Students' grades in the UK will again be assessed by teachers after GCSE and A-Level exams were cancelled for the second year in a row.
Education Secretary Gavin Williamson on Wednesday said the government would be "putting our trust in teachers rather than algorithms".
Mr Williamson vowed not to repeat the chaos of last year, when pupils complained they received unfair results under a computer-based model.
He said it was no longer feasible for formal exams – used to determine entry into university and college – to go ahead with so much time lost to the pandemic and the latest lockdown.
"Although exams are the fairest way we have of assessing what a student knows, the impact of this pandemic now means that it is not possible to have these exams this year," he told parliament.
"We will provide training and support to ensure teacher-assessed grades are awarded fairly and consistently across the country."
Cambridge International Education, which accredits IGCSEs, expected overseas exams would still go ahead.
"We work with schools in 160 countries and most of our schools are telling us they want to run exams in March 2021 and June 2021 and expect to be able to do so, in line with guidance from their national and regional authorities," a spokeswoman said.
“We continue to prepare for the March and June series to go ahead and are providing a range of measures to help our students and schools manage the impact of the pandemic."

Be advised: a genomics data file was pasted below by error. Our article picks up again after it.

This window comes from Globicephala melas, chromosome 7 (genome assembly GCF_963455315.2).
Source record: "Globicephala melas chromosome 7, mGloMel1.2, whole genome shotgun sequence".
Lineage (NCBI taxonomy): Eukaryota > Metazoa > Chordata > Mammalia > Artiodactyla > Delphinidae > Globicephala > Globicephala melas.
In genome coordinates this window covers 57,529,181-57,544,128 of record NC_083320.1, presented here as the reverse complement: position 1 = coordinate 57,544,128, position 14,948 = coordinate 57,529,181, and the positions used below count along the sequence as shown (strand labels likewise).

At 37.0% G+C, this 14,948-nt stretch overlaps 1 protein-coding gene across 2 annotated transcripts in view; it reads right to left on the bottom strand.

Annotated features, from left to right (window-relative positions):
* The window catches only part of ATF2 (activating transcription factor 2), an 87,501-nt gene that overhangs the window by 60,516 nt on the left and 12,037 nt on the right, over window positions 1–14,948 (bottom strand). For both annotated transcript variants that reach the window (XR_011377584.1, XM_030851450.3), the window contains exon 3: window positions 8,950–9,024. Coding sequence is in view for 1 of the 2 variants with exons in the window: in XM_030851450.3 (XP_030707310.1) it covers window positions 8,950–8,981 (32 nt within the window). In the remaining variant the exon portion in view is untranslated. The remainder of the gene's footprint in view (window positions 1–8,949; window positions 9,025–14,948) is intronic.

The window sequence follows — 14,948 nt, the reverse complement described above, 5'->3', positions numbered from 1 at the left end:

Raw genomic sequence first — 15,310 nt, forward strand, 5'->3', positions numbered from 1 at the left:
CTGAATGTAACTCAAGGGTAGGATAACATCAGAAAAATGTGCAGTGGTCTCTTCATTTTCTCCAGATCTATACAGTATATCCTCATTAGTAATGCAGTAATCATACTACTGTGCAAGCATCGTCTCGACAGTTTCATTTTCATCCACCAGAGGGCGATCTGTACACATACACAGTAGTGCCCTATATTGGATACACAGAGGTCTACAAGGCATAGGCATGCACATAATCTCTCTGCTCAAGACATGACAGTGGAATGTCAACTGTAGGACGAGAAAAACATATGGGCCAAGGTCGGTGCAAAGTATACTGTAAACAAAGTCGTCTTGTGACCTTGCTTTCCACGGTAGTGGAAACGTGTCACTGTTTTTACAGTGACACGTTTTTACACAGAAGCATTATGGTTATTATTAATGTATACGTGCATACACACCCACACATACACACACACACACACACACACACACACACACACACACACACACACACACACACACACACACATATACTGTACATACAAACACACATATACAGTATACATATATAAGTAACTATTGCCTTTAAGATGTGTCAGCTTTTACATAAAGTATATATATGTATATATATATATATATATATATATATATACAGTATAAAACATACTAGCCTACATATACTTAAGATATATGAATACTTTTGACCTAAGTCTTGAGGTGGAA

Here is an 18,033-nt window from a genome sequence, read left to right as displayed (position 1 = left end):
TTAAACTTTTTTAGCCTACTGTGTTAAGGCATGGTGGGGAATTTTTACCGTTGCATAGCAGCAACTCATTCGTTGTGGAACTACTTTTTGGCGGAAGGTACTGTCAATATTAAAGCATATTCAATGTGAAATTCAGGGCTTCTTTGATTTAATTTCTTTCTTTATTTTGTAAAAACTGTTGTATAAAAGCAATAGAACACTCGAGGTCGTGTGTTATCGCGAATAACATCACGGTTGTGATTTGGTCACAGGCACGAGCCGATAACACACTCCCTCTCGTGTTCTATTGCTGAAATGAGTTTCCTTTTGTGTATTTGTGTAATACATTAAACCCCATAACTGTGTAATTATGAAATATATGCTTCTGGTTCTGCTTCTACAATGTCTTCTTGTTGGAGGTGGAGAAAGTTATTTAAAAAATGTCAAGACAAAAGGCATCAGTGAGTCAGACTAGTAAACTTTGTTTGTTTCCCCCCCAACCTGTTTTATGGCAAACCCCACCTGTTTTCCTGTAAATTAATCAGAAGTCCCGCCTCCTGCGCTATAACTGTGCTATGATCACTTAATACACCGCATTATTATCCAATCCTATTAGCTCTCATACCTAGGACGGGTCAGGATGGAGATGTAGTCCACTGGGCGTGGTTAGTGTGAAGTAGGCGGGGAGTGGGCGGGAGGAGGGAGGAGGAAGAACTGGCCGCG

She added: “With regard to our schools in the UK, we will be working closely with the UK Department for Education and Ofqual and will update those schools as soon as possible."
International schools in the UAE had been calling for answers on alternatives to written exams prior to Wednesday's announcement.
Many school principals in the Emirates told The National they were expecting a repeat of school-assessed grades.
Meanwhile, Mr Williamson said exam regulator Ofqual would be setting out its plans for teacher-assessed grades in the UK in the weeks ahead.
Geoff Barton, from the ASCL head teachers' union, said it was a "dereliction of duty" ministers had not already prepared an "off-the-shelf Plan B".
“Ofqual now faces a race against time to come up with the fine-tuning of a credible alternative to exams," he said.
Shadow Education Secretary Kate Green accused Mr Williamson of allowing "chaos and confusion" to reign by failing to listen to the "expertise of professionals on the front line".
Last summer, Mr Williamson abandoned algorithm-determined results in favour of teachers' predicted grades after a public outcry from students who felt they had been marked too low.
Earlier, Prime Minister Boris Johnson stressed that he would be “extremely cautious” over when schools would reopen.
“Schools were the very last thing to close, as I’d always promised that they would be,” he said.
“When we begin to move out of lockdown, I promise that they will be the very first things to reopen. That moment may come after the February half-term, although we should remain extremely cautious about the timetable ahead.”